Monday, July 16, 2007

Death Comes to the Archbishop

"But the Spanish Fathers who came up to Zuni, then went north to the Navajos, west to the Hopies, east to all the pueblos scattered between Albuquerque and Taos, they came into a hostile country, carrying little provisionment but their breviary and crucifix. When their mules were stolen by Indians, as often happened, they proceeded on foot, without a change of raiment, without food or water. A European could scarcely imagine such hardships. The old countries were worn to the shape of human life, made into an investiture, a sort of second body, for man. There the wild herbs and the wild fruits and the forest fungi were edible. The streams were sweet water, the trees afforded shade and shelter. But in the alkali deserts the water holes were poisonous, and the vegetation offered nothing to a starving man. Everything was dry, prickly, sharp; Spanish bayonet, juniper, greasewood, cactus; the lizard, the rattlesnake---and man made cruel by cruel life. Those early missionaries threw themselves naked upon the hard heart of a country that was calculated to try the endurance of giants. They thirsted in its deserts, starved among its rocks, climbed up and down its terrible canyons on stone-bruised feet, broke long fasts by unclean and repugnant food. Surely these endured Hunger, Thirst, Cold, Nakedness, of a kind beyond any conception St. Paul and his brethren could have had. Whatever the early Christians suffered, it all happened in that safe little Mediterranean world, amid the old manners, the old landmarks. If they endured martyrdom, they died among their brethren, their relics were piously preserved, their names lived in the mouths of holy men."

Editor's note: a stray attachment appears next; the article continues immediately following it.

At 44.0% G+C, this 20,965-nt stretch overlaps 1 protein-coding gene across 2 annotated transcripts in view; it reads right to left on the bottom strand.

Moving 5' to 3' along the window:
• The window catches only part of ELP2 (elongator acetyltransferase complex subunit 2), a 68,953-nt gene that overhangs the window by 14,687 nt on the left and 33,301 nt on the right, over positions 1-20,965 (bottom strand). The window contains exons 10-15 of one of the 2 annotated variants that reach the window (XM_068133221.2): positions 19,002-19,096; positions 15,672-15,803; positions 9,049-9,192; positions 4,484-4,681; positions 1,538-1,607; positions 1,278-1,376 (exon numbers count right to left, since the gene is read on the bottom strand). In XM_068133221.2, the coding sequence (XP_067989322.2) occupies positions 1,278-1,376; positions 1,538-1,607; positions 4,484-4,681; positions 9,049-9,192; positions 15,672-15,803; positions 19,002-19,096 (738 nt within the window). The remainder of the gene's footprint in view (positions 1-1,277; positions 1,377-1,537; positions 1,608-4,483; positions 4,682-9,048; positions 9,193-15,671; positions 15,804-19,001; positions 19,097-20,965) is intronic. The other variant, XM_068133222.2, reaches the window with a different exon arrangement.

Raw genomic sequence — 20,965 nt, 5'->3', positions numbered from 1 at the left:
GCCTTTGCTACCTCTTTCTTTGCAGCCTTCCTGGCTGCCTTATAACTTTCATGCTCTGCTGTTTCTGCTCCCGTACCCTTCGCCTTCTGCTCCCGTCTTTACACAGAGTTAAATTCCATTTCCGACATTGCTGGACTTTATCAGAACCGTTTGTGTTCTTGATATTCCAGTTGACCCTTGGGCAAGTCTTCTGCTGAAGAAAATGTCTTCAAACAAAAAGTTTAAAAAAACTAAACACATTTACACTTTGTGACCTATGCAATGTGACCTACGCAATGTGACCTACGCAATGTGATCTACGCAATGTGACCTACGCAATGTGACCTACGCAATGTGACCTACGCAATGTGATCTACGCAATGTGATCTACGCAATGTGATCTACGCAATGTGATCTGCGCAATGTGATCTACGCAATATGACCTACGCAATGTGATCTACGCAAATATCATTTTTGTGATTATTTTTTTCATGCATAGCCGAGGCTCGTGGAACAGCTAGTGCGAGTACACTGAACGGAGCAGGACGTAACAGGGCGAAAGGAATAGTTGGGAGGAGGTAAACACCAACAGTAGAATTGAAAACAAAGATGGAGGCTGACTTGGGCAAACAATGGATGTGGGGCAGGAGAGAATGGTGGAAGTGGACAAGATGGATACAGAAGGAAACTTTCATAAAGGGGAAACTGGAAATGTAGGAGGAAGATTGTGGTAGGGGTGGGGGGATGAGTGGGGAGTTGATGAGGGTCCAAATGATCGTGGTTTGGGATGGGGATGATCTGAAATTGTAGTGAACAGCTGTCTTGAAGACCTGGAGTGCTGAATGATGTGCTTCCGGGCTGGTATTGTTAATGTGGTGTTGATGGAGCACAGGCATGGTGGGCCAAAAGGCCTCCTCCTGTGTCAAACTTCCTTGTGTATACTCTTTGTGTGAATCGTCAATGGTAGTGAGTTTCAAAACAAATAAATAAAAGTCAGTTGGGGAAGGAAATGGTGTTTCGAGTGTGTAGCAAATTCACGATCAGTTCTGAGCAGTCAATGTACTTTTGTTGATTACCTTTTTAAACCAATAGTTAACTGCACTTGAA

If you want to know the Southwest, and New Mexico especially, during the 1800s, read Willa Cather's Death Comes to the Archbishop, fiction that reads as nonfiction, with some of the loveliest descriptions of place and people I've yet seen. Marvelous, in a way larger than life and yet deeply personal and intricate.

1 comment:

jd said...

I agree. It is one of my favorite novels.